Tracy: Yeah. I mean the interesting thing about these projects is I mean they are long processes. So to actually see that it’s working can take a while, right?
Roger: Yeah, it can. Well, based on the example.
Tracy: Yeah, exactly. Like some of these are 10-year long processes. You would be like, “OK. Well, we’re going to retire and check back in 7 years to see if it actually worked.”
Roger: We’re on our last step. The control step would monitor the improved process after it is rolled out to ensure that we sustain the time we streamed from the process.
And that concludes the presentation.
Tracy: That is really exciting. Thank you, Roger. And it’s really nice to work with an engineer on this. And I really enjoy your process maps. I love your pictures. I really like the way you laid out the presentation in terms of DMAIC to really get people to understand what the process steps are. And I think the methodology helps a great deal. So thank you for sharing your process improvement.
Roger: You’re welcome.
Q & A
Tracy: So, is it OK if I ask you a couple of questions? Would that be OK?
Tracy: OK. So I actually have a lot of questions but I’ll try to not take up all of your time. So you said this is your fifth event.
Tracy: So, what – when did you sort of become an advocate of Lean? At what point? Do you have a memory of like where it just clicked you like, “Oh my gosh! This is – we got to do this.” And then was there a point in time where you felt that that happened?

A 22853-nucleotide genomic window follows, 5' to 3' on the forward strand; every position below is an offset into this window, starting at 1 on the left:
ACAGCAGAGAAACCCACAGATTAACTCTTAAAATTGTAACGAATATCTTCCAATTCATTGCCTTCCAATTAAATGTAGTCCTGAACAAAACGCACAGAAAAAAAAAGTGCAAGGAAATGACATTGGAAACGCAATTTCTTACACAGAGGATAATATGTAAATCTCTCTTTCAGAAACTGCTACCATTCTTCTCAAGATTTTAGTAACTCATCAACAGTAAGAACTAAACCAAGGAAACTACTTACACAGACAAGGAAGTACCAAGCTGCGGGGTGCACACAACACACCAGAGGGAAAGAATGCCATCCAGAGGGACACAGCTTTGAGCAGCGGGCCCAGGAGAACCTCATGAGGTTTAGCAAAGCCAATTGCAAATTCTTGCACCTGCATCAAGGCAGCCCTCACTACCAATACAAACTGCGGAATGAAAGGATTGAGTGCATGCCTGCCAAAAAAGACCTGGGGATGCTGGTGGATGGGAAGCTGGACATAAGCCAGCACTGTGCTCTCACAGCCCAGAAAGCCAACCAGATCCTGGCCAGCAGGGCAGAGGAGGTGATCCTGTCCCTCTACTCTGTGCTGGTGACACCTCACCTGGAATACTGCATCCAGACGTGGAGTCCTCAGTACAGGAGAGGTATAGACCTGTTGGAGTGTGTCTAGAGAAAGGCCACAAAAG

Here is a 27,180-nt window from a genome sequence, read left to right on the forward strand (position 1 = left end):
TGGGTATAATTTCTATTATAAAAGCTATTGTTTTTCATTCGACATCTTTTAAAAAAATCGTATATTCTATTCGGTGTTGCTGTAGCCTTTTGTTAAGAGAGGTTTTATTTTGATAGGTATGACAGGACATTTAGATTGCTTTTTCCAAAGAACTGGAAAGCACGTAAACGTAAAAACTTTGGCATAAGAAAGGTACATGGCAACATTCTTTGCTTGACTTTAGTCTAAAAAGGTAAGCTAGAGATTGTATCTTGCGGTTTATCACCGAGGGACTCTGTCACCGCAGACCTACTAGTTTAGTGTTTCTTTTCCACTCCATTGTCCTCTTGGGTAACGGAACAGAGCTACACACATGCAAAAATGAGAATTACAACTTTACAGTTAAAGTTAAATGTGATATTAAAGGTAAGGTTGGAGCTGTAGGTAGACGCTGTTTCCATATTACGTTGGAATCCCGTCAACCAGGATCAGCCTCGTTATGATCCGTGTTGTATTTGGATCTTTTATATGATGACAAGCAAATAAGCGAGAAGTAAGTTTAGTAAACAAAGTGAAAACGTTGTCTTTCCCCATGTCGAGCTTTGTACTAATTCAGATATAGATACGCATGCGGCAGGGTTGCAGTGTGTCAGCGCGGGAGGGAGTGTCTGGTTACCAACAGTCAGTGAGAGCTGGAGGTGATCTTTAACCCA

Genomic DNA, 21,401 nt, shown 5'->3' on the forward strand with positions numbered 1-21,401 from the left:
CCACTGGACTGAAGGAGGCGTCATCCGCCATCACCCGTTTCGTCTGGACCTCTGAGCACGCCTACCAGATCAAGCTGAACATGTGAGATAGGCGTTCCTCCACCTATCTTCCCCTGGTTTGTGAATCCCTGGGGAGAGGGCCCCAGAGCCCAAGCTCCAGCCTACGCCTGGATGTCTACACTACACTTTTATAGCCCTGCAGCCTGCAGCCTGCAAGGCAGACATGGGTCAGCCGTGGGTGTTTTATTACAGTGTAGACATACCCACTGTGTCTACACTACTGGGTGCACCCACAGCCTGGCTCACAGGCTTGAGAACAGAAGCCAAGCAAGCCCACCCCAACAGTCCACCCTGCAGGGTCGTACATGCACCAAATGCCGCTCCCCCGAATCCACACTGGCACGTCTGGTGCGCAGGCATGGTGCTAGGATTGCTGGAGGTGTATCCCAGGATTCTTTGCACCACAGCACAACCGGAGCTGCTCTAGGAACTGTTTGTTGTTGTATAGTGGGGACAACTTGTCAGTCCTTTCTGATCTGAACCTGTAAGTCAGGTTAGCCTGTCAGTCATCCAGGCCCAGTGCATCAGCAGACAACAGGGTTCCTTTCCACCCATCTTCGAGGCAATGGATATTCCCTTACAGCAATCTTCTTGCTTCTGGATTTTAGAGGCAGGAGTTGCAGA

Roger: Yes. It was in the ‘90s. I watched the Department of Licensing improves the process that it takes to get your driver’s license renewal. I saw them map that out and all the steps that they used and they trimmed hours and hours off that. It was just amazing. I didn’t know what it was called back then. But it was clearly this process that they used.
So that piqued my interest. And ever since then in my career, I’ve been interested in process improvement. But we haven’t had the training or the appropriate program.
Roger: So we’ve made a lot of attempts earlier to decide problem-solving. Sometimes it didn’t go anywhere because all of the energy just drained away from them. Part of that is not trusting that we’ll actually be able to effect change.
In my section, my boss, then Bruce Castor, came up with a workplace practices and improvement team. And John leads that now and I’m a member of that board. And we ask staff what’s frustrating, what’s getting in your way. And then we take those up with the committee and we see if we can do something. And that was almost groundbreaking for us because we were actually taking things and fixing them and making our workplace environment better and showing staff, “Yes, it can be done.”